“We spent $18 billion last year in California,” Jenifer Grutzius, chief of staff, Governor’s California Recovery Task Force told a large crowd recently at the 2010 Economy Recovery Forum at Woodbury University.
“We have to use separate
computers to track the federal stimulus money coming to California, and this year we plan to spend $60 billion dollars, this despite the golden state’s $22 billion dollar state deficit,” Grutzius said. “We have had to cut back on staff, which is why there only one – me – from the state Recovery Task Force. There is stimulus money coming, and small and large business should take advantage of that.”
Grutzius advises the Administration and Task Force member on policy opportunities within the American Reinvestment adn Recovery Act of 2009. Prior to joining the Task Force, she was the assistant secretary for Economic Development at the California Businss, Transportatoin and HOusing Agency, and Grutzius previously served as an assistant Cabinet secretaryu in the Governor’s office.
“We also have funds to help the economy,” said Josie Marque, executive director, Los Angeles County Workforce Investment Board (WIB). “We plan to spend $60 million in 2010, and I am resonsible for the administration of more than $32 million in Workforce Investment Act formula fundss and an additional $34 million in AMerican REcovery and Reinvestment funds.
Marquez is an active board member to the National Workforce Association and a is a member of the National Association of Workforce Boards and California Workforce Association.
She is a 13 year veteran Los Angeles County employee.
Other speakers included US Small Business Administration District Director Alberto G. Alverado, Los Angeles Office.
“I brought a half dozen representatives, and yes there is money for small business and loans, so now is the time to expand and hire more employees,” he said.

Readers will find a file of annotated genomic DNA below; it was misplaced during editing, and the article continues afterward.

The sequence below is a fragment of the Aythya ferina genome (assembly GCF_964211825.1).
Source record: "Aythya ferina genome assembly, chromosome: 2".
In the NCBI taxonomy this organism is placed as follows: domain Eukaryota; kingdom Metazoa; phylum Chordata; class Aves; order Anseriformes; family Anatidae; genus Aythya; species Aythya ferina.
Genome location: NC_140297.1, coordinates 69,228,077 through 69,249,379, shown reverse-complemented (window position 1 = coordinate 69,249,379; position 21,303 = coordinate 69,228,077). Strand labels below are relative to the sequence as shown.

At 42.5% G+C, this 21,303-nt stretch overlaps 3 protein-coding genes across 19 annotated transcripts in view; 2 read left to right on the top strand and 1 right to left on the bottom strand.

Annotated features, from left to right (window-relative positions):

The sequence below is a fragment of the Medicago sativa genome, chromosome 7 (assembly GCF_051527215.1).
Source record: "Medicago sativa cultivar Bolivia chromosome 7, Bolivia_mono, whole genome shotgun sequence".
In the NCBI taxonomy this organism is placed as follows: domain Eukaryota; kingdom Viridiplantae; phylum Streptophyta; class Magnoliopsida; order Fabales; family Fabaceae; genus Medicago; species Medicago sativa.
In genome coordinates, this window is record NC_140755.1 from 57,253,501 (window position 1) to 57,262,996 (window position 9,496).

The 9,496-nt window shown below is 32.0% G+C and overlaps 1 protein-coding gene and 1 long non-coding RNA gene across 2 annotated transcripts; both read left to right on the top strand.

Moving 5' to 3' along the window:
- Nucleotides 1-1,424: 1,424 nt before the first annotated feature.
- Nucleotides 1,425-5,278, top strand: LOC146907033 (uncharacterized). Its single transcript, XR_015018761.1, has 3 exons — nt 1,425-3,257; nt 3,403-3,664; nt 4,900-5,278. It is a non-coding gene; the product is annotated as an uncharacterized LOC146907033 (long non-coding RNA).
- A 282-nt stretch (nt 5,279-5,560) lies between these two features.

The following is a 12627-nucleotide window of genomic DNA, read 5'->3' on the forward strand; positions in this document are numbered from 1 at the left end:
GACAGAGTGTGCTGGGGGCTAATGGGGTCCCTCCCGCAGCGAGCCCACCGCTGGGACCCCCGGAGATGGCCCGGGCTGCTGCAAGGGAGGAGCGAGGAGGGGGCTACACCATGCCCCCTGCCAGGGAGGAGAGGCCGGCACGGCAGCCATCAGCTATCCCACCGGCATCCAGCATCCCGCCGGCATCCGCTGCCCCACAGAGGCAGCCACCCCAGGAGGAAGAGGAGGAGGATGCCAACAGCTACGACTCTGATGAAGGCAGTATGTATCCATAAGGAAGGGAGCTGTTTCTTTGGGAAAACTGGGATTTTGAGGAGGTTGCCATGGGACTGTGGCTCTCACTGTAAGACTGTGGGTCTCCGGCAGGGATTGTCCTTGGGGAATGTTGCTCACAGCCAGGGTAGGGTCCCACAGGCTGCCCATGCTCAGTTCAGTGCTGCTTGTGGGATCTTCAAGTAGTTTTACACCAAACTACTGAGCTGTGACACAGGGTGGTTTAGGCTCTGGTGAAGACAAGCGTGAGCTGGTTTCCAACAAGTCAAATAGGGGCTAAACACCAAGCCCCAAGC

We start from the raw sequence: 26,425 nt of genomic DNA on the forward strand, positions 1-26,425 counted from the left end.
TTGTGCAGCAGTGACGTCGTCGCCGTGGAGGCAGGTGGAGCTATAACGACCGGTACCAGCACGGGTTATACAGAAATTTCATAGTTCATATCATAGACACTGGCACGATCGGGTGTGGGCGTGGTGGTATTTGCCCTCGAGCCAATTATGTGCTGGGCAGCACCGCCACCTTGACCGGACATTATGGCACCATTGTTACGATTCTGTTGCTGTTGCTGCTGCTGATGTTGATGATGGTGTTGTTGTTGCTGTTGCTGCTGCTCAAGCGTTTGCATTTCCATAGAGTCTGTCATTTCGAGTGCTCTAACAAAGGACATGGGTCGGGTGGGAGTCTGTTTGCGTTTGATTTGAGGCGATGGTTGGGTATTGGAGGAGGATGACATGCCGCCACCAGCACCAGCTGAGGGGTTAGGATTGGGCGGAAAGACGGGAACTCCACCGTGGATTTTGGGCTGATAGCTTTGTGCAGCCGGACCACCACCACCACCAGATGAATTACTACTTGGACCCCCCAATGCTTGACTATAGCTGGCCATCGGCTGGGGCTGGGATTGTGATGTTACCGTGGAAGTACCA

“The good news is the Box Office had a record year,” said Paul Audley, president, FilmLA, Inc., “But the bad news for Conan O’Brien is actually good news for TV prodouction business in Hollywood, because for every one hour of prime time drama shows shot in LA it spells 15o jobs and $15 million dollars a week.”
On-location film, television and commercial production activities in Los Angeles have seen a 19 percent drop as recession, runaway production and lingering effect of contract dispute between management and actors took their toll on local productions.
Audley told the crowd, “Although 2009 has been a bumper year at the box office, the city still saw the steepest year-over-year decline since 1993 when the statistics became available. The production has been a major employer and key economic engine of the city, home to Hollywood and the related entertainment industries.”
FilmL.A. reports taht the hardest hit was feature film production, which had been steadily falling over much of the last decade as L.A. lost jobs to Canada and, increasingly, other states such as New Mexico, Louisiana and Michigan that offer tax credits and incentives to filmmakers.
The uptick wasn’t enough to keep features from falling 30 percent for the year, however. Feature films accounted for 4,976 permitted production days.
The master of ceremonis was Greg Krikorian, executive vice president of Business Life magazine.
“Small business firms are the most reliable job creators we have, and they’re vital to our overall economic recovery,” Krikorian told the audience at Woodbury University, also a sponsor of the event.
“This forum gives us an outline of business toolst that are needed to create jobs and help lead our country back toward prosperity. Improving the state of our nation’s economy is critical,” said Krikorian.
Krikorian noted that the uncertainty over the economic impact of added taxes, health care reform, the cost of cap-and-trade and the unfriendly business environment are just a few of the factors causing small business to tighten their budgets and plans to expand.
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